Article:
Independent Christian Voice

Monday

Why doesn't anyone believe the U.S. about phosphorus use?

If you have an established record of half-truths, misrepresentations, distortions and lies, people will (rightly) label you as untrustworthy. On the world stage, many of this administration's past statements have been shown to be misleading or outright wrong — the prime example being the WMD case against Iraq. It should come as no surprise then that the world doesn't believe the administration, specifically the Pentagon, when it comes to its denials, admissions and repeated clarifications regarding its use of white phosphorus in Iraq. The morning's New York Times has an article about just that:
On Nov. 8, Italian public television showed a documentary renewing persistent charges that the United States had used white phosphorus rounds, incendiary munitions that the film incorrectly called chemical weapons, against Iraqis in Falluja last year. Many civilians died of burns, the report said.

The half-hour film was riddled with errors and exaggerations, according to United States officials and independent military experts. But the State Department and Pentagon have so bungled their response - making and then withdrawing incorrect statements about what American troops really did when they fought a pitched battle against insurgents in the rebellious city - that the charges have produced dozens of stories in the foreign news media and on Web sites suggesting that the Americans used banned weapons and tried to cover it up. [...]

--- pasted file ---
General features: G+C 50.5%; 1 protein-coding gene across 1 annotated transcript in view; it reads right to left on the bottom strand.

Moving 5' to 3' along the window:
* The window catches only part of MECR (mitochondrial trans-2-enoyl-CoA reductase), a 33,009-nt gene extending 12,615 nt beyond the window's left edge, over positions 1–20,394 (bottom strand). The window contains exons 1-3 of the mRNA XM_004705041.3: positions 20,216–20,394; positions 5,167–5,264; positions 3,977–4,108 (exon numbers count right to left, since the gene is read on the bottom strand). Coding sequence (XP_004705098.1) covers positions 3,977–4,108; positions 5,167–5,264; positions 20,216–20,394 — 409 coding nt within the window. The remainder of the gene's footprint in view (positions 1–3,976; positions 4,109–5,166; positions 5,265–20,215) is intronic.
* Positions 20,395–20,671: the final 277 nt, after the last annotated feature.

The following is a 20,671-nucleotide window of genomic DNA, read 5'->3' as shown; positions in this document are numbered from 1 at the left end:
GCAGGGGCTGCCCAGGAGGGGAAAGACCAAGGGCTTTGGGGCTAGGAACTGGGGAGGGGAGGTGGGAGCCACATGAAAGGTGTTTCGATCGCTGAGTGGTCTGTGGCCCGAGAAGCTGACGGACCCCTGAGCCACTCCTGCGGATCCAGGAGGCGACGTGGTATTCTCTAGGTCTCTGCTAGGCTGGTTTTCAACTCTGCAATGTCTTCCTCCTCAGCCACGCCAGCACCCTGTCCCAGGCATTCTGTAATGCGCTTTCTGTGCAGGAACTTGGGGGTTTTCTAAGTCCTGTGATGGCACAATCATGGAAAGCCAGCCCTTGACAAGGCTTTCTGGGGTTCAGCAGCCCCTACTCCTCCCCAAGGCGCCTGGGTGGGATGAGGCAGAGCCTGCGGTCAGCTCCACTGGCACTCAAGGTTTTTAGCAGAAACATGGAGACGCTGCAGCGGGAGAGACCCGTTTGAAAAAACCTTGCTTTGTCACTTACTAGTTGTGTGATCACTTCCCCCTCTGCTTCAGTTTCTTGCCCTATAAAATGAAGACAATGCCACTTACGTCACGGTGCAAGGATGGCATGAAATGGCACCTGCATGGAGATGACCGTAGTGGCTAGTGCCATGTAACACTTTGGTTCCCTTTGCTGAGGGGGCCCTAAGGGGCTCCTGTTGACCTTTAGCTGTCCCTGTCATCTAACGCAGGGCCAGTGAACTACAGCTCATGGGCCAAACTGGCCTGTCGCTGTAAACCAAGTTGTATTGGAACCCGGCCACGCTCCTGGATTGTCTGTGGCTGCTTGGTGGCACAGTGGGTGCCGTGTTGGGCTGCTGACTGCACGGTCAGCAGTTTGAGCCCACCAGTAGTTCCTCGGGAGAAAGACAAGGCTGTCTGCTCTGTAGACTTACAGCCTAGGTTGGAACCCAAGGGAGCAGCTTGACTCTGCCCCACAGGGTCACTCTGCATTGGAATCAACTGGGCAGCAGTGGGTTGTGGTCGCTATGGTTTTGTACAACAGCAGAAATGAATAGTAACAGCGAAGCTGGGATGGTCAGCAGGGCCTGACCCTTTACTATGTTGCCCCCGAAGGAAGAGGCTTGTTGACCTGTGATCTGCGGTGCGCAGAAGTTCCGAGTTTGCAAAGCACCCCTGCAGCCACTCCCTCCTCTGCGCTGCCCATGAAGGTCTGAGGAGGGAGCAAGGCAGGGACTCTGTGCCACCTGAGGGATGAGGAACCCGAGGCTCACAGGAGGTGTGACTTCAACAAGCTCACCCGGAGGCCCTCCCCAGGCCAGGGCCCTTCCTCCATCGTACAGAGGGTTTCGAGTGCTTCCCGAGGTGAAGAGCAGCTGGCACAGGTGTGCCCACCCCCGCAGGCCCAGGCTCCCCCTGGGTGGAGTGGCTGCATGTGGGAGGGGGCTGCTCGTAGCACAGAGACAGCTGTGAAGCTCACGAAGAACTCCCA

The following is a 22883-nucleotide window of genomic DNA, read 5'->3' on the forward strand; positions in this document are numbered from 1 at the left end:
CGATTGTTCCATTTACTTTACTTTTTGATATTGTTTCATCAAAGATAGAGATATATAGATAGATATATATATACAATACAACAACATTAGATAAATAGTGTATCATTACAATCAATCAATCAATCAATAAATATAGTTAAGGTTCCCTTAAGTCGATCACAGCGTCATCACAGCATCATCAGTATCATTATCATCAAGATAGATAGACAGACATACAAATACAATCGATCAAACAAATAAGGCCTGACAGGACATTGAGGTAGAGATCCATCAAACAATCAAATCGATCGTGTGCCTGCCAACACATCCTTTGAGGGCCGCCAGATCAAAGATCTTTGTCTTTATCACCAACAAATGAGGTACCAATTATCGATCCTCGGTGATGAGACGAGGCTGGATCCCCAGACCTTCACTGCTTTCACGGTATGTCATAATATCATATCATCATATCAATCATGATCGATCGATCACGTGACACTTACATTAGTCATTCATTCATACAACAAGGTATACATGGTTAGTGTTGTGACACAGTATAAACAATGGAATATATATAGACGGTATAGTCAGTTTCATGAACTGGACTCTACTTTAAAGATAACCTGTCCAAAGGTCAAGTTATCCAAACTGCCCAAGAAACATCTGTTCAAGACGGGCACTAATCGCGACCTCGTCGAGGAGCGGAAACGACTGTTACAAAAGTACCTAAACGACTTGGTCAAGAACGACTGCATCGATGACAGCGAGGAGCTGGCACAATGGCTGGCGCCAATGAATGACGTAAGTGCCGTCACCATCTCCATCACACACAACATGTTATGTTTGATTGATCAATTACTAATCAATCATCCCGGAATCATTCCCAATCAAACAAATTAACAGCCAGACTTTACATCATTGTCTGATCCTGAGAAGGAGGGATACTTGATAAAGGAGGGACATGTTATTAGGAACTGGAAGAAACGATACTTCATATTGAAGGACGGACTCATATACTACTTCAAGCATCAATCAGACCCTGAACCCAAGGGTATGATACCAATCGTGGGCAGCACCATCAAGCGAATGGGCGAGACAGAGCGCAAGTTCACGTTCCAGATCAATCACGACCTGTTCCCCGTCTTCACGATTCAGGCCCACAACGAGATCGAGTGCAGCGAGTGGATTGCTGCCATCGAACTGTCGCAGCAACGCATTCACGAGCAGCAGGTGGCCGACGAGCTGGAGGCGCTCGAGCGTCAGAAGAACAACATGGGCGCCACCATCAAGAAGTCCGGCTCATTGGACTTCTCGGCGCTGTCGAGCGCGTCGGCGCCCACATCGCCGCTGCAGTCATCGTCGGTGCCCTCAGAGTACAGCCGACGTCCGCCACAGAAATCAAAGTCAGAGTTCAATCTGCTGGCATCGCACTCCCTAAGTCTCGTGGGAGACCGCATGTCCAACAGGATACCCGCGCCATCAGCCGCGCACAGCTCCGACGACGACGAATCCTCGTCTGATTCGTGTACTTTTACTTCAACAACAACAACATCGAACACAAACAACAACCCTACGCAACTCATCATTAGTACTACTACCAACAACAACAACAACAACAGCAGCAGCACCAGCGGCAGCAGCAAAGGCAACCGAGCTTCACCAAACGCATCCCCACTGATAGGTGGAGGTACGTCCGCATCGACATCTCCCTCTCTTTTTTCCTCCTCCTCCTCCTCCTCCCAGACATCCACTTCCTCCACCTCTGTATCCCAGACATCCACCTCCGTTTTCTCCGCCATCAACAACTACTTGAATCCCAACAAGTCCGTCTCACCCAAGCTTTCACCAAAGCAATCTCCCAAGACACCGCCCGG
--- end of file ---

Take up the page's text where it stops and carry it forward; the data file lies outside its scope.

Daryl G. Kimball, director of the Arms Control Association, a nonprofit organization that researches nuclear issues, … said the Defense Department, and perhaps an independent body, should review whether American use of white phosphorus had been consistent with international weapons conventions.

"There are legitimate questions that need to be asked," Mr. Kimball said. Given the history of Saddam Hussein's use of chemical weapons in Iraq, he said, "we have to be extremely careful" to comply with treaties and the rules of war.

At a time when opposition to the war is growing, the white phosphorus issue has reinforced the worst suspicions about American actions.

[Read full article]

An honest administration would allow an independent investigation and hold itself accountable for wrongdoing. But, if the last five years has proven anything, that won't happen.

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